Image_3_Comparison of Oyster Aquaculture Methods and Their Potential to Enhance Microbial Nitrogen Removal From Coastal Ecosystems.PDF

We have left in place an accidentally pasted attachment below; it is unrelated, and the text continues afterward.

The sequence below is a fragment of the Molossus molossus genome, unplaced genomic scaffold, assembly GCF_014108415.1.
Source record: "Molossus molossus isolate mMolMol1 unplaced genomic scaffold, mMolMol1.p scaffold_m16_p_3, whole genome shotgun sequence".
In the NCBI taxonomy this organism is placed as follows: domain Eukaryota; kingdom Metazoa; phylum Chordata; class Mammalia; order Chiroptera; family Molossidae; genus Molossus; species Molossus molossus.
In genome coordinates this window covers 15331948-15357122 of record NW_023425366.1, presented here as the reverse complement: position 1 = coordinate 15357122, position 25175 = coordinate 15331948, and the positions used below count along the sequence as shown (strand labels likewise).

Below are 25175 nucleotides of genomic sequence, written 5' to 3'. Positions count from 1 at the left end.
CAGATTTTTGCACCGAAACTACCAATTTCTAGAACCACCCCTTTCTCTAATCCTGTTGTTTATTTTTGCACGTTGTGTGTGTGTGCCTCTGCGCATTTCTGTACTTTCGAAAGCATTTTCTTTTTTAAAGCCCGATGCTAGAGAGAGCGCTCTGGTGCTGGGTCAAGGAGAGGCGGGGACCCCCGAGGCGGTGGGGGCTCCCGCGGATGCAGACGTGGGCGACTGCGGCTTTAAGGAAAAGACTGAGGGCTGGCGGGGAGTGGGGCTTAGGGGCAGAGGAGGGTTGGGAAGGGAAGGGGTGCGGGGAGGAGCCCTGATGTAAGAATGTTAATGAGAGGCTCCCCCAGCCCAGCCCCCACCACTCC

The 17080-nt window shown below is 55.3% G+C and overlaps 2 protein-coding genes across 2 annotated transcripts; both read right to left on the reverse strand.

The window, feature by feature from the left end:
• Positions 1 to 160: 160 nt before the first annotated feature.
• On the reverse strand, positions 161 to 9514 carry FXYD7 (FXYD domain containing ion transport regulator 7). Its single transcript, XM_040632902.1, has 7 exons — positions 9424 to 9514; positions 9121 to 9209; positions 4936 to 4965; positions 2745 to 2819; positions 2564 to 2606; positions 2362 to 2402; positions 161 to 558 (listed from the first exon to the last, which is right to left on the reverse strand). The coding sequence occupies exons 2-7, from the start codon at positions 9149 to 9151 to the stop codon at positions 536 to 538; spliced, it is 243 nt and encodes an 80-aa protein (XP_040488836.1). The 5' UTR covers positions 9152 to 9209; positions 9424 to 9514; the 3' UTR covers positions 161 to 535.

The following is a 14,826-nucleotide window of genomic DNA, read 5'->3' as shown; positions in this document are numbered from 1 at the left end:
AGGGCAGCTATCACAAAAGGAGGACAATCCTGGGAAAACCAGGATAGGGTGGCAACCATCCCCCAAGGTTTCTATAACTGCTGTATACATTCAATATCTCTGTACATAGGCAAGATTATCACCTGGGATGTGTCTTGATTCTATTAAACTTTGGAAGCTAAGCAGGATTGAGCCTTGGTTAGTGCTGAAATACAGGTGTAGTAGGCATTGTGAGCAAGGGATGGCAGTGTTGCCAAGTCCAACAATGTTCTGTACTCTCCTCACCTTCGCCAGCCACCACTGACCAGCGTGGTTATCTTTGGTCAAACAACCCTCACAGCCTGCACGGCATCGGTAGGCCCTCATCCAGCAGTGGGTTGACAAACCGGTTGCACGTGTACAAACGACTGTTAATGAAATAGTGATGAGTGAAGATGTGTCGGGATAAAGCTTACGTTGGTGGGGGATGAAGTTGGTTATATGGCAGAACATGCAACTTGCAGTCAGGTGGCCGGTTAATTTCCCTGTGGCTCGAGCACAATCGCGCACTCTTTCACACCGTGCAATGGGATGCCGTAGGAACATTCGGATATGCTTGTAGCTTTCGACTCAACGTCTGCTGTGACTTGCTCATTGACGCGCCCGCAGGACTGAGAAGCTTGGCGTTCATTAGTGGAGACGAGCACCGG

Coastal ecosystems are impacted by excessive nutrient inputs that cause degradation of water quality and impairments of ecosystem functioning. Regulatory and management efforts to enhance nutrient export from coastal ecosystems include sustainable oyster aquaculture that removes nitrogen in the form of oyster biomass and increases particulate export to underlying sediments where increased organic material may enhance microbial denitrification. To better understand the impacts of oyster aquaculture on nitrogen removal, we examined bacterial processes in sediments underlying three of the most common aquaculture methods that vary in the proximity of oysters to the sediments. Sediment samples underlying sites managed with these different aquaculture methods were examined using the 16S rRNA gene to assess microbial community structure, gene expression analyses to examine nitrogen and sulfur cycling genes, and nitrogen gas flux measurements. All sites were located in the same hydrodynamic setting within Waquoit Bay, MA during 2018 and 2019. Although sediments under the different oyster farming practices showed similar communities, ordination analysis revealed discrete community groups formed along the sampling season. Measured N2 fluxes and expression of key genes involved in denitrification, anaerobic ammonium oxidation (anammox), and dissimilatory nitrate reduction to ammonium (DNRA) increased during mid-summer and into fall in both years primarily under bottom cages. While all three oyster growing methods enhanced nitrogen removal relative to the control site, gene expression data indicate that the nitrogen retaining process of DNRA is particularly enhanced after end of July under bottom cages, and to a lesser extent, under suspended and floating bags. The choice of gear can also potentially increase processes that induce nitrogen retention in the form of ammonia in the underlying sediments over time, thus causing deviations from predicted nitrogen removal. If nitrogen removal is a primary objective, monitoring for these shifts is essential for making decisions about siting and size of aquaculture sites from year to year.